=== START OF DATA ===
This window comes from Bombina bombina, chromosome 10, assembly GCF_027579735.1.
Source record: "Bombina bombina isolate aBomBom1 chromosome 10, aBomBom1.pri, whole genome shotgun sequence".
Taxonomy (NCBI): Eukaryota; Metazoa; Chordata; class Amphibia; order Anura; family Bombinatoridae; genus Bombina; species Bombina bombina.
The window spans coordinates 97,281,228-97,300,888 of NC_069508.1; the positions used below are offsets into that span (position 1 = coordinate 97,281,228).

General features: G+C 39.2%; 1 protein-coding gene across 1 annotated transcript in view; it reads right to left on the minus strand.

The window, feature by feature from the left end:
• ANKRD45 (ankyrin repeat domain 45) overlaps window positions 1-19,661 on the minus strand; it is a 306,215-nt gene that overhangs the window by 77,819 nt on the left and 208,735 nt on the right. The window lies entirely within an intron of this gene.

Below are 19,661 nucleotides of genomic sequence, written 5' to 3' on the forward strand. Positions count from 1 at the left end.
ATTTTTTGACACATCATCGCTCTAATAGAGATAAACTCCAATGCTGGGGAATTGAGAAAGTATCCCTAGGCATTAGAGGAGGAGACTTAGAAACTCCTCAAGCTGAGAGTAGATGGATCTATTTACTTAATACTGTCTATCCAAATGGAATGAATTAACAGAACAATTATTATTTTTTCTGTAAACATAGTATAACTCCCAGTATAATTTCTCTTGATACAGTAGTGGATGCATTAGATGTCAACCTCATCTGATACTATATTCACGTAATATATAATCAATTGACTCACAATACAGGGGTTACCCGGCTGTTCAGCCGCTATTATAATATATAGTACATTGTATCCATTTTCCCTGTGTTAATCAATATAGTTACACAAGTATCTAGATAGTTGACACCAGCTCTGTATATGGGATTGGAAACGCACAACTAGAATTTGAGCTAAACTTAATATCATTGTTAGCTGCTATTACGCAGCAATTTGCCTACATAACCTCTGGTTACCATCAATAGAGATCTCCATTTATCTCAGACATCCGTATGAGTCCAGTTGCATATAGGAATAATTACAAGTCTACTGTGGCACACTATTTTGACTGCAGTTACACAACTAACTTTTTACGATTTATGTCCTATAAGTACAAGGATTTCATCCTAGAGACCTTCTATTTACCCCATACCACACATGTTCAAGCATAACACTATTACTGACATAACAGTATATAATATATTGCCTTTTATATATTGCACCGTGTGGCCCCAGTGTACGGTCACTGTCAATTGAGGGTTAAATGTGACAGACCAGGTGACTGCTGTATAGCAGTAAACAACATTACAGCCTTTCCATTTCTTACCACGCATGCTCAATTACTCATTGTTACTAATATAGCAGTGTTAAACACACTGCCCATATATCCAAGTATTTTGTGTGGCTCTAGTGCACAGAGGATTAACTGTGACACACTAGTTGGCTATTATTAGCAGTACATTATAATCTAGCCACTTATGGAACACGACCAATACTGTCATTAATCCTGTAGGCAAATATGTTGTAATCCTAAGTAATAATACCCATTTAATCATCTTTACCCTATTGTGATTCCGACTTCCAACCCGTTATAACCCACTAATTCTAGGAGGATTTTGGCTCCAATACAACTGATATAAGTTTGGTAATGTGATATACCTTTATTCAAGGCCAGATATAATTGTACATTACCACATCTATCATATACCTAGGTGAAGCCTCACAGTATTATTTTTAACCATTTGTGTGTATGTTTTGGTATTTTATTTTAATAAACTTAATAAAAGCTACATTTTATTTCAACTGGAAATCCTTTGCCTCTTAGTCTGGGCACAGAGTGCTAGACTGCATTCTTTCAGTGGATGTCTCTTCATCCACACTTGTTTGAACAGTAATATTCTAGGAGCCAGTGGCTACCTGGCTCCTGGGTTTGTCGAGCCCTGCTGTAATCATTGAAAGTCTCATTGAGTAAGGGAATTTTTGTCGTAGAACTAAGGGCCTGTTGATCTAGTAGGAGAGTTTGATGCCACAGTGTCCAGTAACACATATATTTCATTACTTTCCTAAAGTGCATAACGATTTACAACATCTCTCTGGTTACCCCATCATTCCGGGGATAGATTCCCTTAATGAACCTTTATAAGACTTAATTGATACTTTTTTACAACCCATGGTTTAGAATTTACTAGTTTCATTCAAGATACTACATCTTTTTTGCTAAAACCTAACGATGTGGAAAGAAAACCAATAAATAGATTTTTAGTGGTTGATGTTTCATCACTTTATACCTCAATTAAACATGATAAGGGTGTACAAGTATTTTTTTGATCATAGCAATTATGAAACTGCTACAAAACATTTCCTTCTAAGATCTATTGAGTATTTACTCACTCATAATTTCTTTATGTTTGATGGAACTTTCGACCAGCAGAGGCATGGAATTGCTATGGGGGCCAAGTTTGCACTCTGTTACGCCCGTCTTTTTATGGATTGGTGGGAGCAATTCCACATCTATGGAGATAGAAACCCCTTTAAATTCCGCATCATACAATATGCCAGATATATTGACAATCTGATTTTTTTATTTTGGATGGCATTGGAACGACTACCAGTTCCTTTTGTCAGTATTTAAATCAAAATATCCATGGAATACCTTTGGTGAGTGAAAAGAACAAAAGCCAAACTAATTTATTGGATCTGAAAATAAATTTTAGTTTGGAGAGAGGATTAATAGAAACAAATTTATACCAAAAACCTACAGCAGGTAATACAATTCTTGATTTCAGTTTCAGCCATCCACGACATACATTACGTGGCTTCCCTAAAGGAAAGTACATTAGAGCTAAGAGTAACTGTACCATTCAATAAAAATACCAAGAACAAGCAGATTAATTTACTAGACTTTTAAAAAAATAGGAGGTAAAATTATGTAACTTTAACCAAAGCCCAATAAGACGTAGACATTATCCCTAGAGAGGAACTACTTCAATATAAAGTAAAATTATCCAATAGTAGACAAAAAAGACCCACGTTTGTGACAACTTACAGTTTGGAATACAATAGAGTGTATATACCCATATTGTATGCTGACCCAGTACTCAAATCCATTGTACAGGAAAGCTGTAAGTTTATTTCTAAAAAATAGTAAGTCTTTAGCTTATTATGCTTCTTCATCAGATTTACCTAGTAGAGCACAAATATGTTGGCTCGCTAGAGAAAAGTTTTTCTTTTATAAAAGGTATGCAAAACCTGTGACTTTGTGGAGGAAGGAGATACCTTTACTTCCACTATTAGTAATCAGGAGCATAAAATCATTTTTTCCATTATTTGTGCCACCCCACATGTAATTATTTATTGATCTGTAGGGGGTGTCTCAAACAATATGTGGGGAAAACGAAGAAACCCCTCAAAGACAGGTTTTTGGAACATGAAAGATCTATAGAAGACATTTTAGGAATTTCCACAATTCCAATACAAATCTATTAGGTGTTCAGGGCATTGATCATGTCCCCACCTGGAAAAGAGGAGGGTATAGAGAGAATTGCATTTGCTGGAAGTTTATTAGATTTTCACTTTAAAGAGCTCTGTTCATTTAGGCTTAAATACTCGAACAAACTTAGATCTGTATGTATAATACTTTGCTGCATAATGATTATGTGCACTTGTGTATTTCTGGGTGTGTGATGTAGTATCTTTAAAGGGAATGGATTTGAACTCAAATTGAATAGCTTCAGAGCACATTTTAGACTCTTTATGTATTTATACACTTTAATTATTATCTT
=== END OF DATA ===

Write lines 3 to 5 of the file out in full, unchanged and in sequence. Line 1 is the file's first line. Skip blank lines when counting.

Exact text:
Taxonomy (NCBI): Eukaryota; Metazoa; Chordata; class Amphibia; order Anura; family Bombinatoridae; genus Bombina; species Bombina bombina.
The window spans coordinates 97,281,228-97,300,888 of NC_069508.1; the positions used below are offsets into that span (position 1 = coordinate 97,281,228).

General features: G+C 39.2%; 1 protein-coding gene across 1 annotated transcript in view; it reads right to left on the minus strand.